Use of Dietary Supplements Pose Health, Financial Risks

The sale of some dietary supplements is often a financial scam, rather than a healthy choice. The Atlanta Journal-Constitution points out that some weight loss supplements such as, hoodia, acai, and colon cleanser capsules might not work, could be dangerous, and are hitting consumers hard in the wallet with expensive monthly charges.

Take for instance, the recent and ongoing Hydroxycut scandal in which the U.S. Food and Drug Administration Friday dvdrip Men of Honor movie (FDA) ordered a recall after receiving 23 reports of serious liver problems in people who used the products, including one in which liver damage was so serious a transplant was needed and another in which a 20-year-old died. There have also been reports linking Hydroxycut products to seizures, cardiac problems, and rhabdomyolysis, a type of muscle damage that can lead to other serious health problems such as kidney failure.

The Hydroxycut recall prompted advocacy group Reality Coalition to urge Congress to reform a law that governs dietary supplement regulation. The Dietary Supplement Health and Education Act (DSHEA) does little to protect consumers from unsafe supplements like Hydroxycut until it’s too late because, under DSHEA, supplement makers don’t need to seek product pre-market approval unless the product contains a “new dietary ingredient.” The FDA lacks authority to evaluate claims made on supplements’ labels; only the Federal Trade Commission is authorized to do so. Unfortunately, because of current DSHEA provisions, the FDA and the public do not become aware of side effects or dangerous, undeclared ingredients until a product has been on the market for some time, sometimes following injuries and fatalities. According to Reality Coalition, tragedies like those linked to Hydroxycut will continue until DSHEA is reformed.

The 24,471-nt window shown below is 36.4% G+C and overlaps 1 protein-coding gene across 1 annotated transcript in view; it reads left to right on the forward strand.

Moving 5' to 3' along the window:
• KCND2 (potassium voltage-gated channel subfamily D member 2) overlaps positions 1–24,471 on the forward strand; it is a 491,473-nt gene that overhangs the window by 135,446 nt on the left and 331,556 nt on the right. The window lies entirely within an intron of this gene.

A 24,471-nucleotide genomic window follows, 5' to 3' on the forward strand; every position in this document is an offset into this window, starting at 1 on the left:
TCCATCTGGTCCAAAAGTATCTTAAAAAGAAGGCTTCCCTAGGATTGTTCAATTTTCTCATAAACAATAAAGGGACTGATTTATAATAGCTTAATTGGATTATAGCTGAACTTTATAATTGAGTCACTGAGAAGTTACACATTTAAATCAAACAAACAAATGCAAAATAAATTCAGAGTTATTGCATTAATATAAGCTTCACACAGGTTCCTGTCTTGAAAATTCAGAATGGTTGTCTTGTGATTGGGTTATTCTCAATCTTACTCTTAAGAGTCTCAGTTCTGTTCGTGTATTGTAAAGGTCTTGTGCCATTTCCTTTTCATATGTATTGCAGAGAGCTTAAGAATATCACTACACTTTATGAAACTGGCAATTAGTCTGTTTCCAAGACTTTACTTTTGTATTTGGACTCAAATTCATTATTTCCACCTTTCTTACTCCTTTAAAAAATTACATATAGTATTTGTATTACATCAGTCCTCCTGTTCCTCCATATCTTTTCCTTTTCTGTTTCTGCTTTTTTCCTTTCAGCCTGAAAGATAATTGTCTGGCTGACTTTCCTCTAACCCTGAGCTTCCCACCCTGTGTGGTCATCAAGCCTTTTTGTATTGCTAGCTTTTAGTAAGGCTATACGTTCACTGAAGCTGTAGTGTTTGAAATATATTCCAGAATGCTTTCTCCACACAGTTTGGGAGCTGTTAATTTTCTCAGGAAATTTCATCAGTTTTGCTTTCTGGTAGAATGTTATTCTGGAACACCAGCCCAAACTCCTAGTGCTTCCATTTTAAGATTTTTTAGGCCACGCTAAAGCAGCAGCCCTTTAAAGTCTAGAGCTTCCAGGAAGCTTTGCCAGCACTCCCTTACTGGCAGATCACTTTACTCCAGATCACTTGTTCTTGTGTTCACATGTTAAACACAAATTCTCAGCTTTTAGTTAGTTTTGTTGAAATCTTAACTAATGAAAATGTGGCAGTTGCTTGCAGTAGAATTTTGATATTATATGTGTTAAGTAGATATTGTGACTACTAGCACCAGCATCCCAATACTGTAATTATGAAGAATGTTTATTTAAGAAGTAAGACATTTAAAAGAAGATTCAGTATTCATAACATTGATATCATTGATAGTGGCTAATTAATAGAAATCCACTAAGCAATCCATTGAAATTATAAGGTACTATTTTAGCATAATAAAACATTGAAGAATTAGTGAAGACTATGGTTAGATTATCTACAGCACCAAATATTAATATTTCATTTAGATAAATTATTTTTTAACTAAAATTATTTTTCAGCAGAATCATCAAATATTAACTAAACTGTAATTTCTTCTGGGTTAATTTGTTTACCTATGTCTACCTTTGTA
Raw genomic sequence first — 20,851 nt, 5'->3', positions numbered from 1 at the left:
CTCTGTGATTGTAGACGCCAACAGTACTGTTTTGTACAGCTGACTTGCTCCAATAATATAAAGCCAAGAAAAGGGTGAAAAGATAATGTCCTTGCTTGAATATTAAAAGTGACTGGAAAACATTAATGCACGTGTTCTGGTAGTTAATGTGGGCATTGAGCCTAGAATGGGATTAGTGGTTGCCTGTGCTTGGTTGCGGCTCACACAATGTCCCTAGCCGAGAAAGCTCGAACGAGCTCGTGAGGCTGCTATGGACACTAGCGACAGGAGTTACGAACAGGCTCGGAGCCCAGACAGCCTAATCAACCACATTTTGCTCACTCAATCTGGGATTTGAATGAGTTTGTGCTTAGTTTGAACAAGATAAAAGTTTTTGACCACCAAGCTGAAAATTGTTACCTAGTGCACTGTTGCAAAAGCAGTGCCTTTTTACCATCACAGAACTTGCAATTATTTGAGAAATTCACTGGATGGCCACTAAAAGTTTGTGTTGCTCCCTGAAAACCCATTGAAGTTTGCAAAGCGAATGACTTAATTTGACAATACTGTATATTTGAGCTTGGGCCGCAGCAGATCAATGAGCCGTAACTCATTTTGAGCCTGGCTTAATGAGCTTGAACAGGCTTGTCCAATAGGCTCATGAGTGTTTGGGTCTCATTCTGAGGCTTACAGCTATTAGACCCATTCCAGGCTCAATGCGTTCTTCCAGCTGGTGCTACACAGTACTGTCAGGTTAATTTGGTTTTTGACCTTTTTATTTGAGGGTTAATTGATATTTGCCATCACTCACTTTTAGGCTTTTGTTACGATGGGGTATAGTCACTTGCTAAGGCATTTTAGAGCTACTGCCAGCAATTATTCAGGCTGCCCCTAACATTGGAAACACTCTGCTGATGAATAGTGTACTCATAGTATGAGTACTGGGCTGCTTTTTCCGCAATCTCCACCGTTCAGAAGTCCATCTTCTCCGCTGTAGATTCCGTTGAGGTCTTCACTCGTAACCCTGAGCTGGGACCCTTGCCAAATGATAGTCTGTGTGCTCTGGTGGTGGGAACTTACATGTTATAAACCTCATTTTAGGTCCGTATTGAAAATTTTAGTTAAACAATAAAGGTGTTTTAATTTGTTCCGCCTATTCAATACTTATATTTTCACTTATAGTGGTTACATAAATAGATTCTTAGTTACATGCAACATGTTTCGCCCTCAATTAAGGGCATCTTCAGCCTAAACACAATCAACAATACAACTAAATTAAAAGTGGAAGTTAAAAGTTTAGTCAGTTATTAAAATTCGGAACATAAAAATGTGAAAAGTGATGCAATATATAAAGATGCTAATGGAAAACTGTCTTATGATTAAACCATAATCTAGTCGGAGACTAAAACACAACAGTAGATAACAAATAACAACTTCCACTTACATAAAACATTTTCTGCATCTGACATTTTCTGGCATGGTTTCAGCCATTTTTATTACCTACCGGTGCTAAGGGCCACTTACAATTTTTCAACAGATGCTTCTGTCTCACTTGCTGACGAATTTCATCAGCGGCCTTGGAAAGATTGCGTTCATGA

To compound the situation, said Bruce Silverglade, director of legal affairs for the Center for Science in the Public Interest, “They don’t work…. Nothing burns fat. Nothing makes you lose weight while you sleep. These are known false claims. The agencies have taken action against them, but only on a case-by-case basis,” the Atlanta Journal-Constitution quoted. For instance, regarding hoodia, touted by supplement makers as effective for weight loss, “There is no reliable scientific evidence to support hoodia’s use. No studies of the herb in people have been published,” said Silverglade.

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According to the Atlanta Journal-Constitution, firms hyping unrealistic weight loss claims target consumers hoping to drop weight and willing to provide bankcard information for a small shipping and handling charge. Significantly larger and larger fees ensue. The paper cited a typical transaction in which the consumer provided the bankcard for an initial $5.99, which was followed by $42, then $72. Handing over bankcard information gives permission to be enrolled in a financially draining program. In one case, the consumer was forced to close out the bank account to stop the fees.

We have also long been writing about so-called natural supplements that, in actuality, contain powerful drugs. The Atlanta Journal-Constitution reported that the FDA issued warnings on over 70 “natural” weight loss supplements after spot testing, including, it said, “the active ingredient in the prescription” diet “drug Meridia,” “an experimental obesity drug … undergoing clinical trials and lacking” data on safety and efficacy, “potent diuretics,” and a potentially cancer-causing laxative. The medications were not included on labeling, placing consumers at serious and deadly risk for undisclosed side effects and drug interactions, the Atlanta Journal-Constitution pointed out.

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